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Quote of The Day.

Posted by: Bruce Nussbaum on May 15, 2007

“It’s all about managing complexity.” Jeneanne Rae, service innovation consultant, Peer Insight. Her thought being that our lives are so complicated today, with our triple tasking everything, that any company that offers us any solution gets our loyalty and our money.

Example—how to efficiently pick a summer camp for our kids.

Example—how to efficiently pick which colleges our kids should apply to.

Example—how to efficiently pick our cell phone provider.

Help! Got ideas?

Reader Comments


May 15, 2007 11:50 PM

Not having children I have no clue as to number one, and living in a densely populated area I can get good service from any provider so three is out, but on number two I've got one suggestion.

Almost all undergrad rating systems tend to be too general, trying to view an organism as complex as a university as one homogenous place. Perhaps a database which took into account individual departments and majors would be a more effective criteria. For example, if US News ranked a school primarily on the quality of its physics and math depts and your child wants to go into biotech, their number one might not be yours.

A database of top departments would greatly assist more focused applicants.

Chris Conley

May 16, 2007 2:25 AM

Whoa! Wait a minute, Bruce. Are we slipping back into the information/industrial age where efficiency ruled? While I empathize with the need to pick a cell phone provider efficiently, picking a summer camp or more importantly, a college might warrant more meaningful involvement. Not to put a guilt trip on anyone, but at some point these ARE the things that we should spend time on. They aren't just to-do's -- they are part of life's experiences and deserve engagement. Now I understand that the current providers of these potential experiences are probably falling way short. Imagine a college that actually new how to engage parents and a kid in a meaningful evaluation of their institution. Moreover, meaningful engagement on our part often OPENS new ideas and relationships that benefit ourselves and others. In this case, the kids might benefit, but in a very real way, you could also meet someone with an interesting perspective, an amazing contact, or story to tell. Then what was seen merely as something to get done efficiently becomes a meaningful activity that we grow and benefit from.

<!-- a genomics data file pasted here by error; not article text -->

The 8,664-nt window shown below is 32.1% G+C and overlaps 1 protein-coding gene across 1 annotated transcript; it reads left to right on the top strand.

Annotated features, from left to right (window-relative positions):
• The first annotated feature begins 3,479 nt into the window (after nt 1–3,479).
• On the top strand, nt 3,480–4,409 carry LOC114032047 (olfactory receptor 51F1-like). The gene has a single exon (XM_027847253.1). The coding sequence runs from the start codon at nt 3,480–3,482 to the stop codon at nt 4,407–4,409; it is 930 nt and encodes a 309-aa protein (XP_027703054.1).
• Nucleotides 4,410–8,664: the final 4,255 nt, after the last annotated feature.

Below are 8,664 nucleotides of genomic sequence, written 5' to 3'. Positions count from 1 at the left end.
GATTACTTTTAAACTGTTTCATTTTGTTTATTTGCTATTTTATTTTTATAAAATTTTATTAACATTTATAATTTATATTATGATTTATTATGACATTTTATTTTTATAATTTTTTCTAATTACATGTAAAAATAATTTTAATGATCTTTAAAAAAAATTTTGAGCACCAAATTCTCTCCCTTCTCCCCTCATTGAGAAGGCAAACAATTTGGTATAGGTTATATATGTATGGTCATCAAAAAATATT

May 16, 2007 3:55 AM

Jesus. How about letting your children make some decisions and try not to (a) live vicariously through them and (b) micromanage their very existence. Parents should just worry about modeling ethical behavior, offering guidance and discipline and try to make sure you've saved enough to pay for college. Oh and make sure that you aren't so over worked (and high pressure) that you can both let them pick their own colleges and also attend all of their sporting events, school plays and concerts. Try volunteering at their schools once in awhile too. If the most important things you have to worry about are how you can help them social climb, perhaps you need to start putting money away for their therapist bills.

Bruce Nussbaum

May 16, 2007 4:54 PM

Very good point. Some things we need to take slow, not fast. We--I--forget that in the rush of things. It's hard to prioritize what to take slow and what to rush through. Camp, school--yep, go slow and enjoy the process.
Thanks for the reminder.


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Want to stop talking about innovation and learn how to make it work for you? Bruce Nussbaum takes you deep into the latest thinking about innovation and design with daily scoops, provocative perspectives and case studies. Nussbaum is at the center of a global conversation on the growing discipline of innovation and the deepening field of design thinking. Read him to discover what social networking works—and what doesn’t. Discover where service innovation is going and how experience design is shaping up. Learn which schools are graduating the most creative talent and which consulting firms are the hottest. And get his take on what the smartest companies are doing in the U.S., Asia and Europe, far ahead of the pack.

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